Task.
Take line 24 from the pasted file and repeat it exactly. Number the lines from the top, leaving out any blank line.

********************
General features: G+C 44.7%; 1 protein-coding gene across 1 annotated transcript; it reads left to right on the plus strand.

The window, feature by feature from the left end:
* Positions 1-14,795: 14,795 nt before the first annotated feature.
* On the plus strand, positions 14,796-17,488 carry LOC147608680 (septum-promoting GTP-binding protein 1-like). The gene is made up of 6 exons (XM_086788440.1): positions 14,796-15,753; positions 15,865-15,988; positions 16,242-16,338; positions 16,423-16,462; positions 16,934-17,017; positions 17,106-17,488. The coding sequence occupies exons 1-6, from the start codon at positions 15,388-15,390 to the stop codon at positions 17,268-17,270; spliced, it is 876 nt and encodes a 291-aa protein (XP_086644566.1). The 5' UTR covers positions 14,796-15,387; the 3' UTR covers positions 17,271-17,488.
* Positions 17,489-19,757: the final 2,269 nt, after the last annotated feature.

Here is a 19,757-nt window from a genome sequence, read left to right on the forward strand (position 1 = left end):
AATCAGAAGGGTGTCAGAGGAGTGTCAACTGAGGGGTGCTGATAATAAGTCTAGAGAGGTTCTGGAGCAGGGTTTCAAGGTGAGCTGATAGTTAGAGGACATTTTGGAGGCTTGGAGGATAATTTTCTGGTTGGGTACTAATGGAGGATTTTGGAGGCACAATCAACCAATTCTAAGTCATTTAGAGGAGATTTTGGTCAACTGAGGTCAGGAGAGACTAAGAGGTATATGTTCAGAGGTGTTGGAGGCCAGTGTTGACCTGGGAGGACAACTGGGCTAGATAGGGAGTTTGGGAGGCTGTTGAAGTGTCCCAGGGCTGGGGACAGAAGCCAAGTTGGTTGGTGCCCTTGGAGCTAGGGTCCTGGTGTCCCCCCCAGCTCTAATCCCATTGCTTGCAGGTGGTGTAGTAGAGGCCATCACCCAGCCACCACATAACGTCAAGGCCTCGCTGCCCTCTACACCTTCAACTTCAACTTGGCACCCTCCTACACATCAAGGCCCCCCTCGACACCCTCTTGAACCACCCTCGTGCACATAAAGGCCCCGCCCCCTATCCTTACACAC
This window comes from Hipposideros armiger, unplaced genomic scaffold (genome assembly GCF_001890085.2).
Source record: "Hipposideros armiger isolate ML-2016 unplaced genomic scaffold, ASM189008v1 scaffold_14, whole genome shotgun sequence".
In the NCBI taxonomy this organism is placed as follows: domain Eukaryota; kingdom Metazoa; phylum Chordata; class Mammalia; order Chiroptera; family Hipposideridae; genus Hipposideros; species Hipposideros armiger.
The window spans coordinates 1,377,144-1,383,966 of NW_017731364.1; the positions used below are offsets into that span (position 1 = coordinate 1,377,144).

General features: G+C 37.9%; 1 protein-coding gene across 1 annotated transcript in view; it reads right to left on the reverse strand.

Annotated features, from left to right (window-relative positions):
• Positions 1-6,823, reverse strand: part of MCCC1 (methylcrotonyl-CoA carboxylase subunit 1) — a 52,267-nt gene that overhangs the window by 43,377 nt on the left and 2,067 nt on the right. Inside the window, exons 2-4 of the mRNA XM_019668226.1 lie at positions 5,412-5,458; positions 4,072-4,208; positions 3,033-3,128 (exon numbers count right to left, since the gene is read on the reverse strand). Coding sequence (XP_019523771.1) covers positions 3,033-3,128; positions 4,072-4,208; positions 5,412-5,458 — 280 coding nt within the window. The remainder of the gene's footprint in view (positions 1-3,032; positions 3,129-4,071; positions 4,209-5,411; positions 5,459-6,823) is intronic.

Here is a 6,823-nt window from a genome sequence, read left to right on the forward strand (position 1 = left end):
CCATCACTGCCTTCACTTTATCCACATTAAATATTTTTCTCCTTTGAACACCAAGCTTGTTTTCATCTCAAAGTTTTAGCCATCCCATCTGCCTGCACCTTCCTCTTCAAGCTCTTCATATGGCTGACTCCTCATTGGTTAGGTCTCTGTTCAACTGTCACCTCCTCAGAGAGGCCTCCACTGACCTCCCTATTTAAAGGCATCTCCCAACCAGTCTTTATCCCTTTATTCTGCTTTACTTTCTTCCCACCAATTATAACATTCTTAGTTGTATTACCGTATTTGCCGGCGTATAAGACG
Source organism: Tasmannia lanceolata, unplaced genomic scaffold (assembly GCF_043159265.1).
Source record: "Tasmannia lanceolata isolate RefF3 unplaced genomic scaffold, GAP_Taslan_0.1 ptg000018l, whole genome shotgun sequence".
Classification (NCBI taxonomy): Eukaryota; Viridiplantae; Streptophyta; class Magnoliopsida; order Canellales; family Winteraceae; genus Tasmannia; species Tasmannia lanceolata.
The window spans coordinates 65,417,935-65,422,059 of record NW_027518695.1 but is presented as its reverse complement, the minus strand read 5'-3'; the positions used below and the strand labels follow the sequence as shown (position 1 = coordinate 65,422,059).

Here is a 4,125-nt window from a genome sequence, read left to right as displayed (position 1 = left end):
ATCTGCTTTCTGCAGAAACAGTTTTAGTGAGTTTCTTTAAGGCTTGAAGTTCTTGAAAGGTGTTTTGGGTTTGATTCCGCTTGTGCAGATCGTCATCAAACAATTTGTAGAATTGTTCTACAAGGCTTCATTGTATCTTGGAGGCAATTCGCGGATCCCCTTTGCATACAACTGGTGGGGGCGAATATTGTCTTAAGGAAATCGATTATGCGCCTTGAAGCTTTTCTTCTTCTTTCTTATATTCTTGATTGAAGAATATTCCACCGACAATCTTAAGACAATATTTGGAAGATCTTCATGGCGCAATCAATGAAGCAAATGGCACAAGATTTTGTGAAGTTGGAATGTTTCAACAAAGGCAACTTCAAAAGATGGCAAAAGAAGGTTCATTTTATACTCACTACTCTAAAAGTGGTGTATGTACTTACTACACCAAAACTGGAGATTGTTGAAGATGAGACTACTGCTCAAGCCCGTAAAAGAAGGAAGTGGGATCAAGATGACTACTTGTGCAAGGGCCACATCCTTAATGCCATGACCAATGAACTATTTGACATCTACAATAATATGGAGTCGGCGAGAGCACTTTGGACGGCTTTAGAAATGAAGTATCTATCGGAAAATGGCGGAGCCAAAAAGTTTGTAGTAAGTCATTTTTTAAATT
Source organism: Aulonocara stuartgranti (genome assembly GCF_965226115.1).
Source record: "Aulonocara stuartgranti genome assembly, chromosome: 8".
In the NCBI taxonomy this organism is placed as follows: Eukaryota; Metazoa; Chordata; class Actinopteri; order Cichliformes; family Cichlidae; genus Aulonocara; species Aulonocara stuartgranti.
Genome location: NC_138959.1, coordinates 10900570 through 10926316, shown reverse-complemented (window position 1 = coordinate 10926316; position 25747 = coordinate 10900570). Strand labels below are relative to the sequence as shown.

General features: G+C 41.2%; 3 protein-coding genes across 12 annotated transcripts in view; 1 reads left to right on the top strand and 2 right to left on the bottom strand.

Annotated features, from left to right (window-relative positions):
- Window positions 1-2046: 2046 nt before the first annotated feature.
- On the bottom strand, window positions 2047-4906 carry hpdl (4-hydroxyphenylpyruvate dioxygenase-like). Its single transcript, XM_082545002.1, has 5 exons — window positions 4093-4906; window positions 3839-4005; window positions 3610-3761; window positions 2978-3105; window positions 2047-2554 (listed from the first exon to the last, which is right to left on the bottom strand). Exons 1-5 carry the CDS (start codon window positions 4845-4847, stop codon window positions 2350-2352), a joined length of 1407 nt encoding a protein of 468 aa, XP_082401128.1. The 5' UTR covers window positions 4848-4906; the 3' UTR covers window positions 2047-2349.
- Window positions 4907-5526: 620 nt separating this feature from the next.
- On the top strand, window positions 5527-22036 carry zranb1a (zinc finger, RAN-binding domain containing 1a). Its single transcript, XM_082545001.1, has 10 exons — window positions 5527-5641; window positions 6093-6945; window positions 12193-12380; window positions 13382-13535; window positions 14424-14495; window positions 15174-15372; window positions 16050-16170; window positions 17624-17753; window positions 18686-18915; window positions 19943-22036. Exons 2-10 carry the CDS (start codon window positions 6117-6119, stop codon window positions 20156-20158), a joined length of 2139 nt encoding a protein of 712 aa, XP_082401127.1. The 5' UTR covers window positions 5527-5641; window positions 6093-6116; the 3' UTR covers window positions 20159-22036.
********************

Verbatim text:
Source record: "Aulonocara stuartgranti genome assembly, chromosome: 8".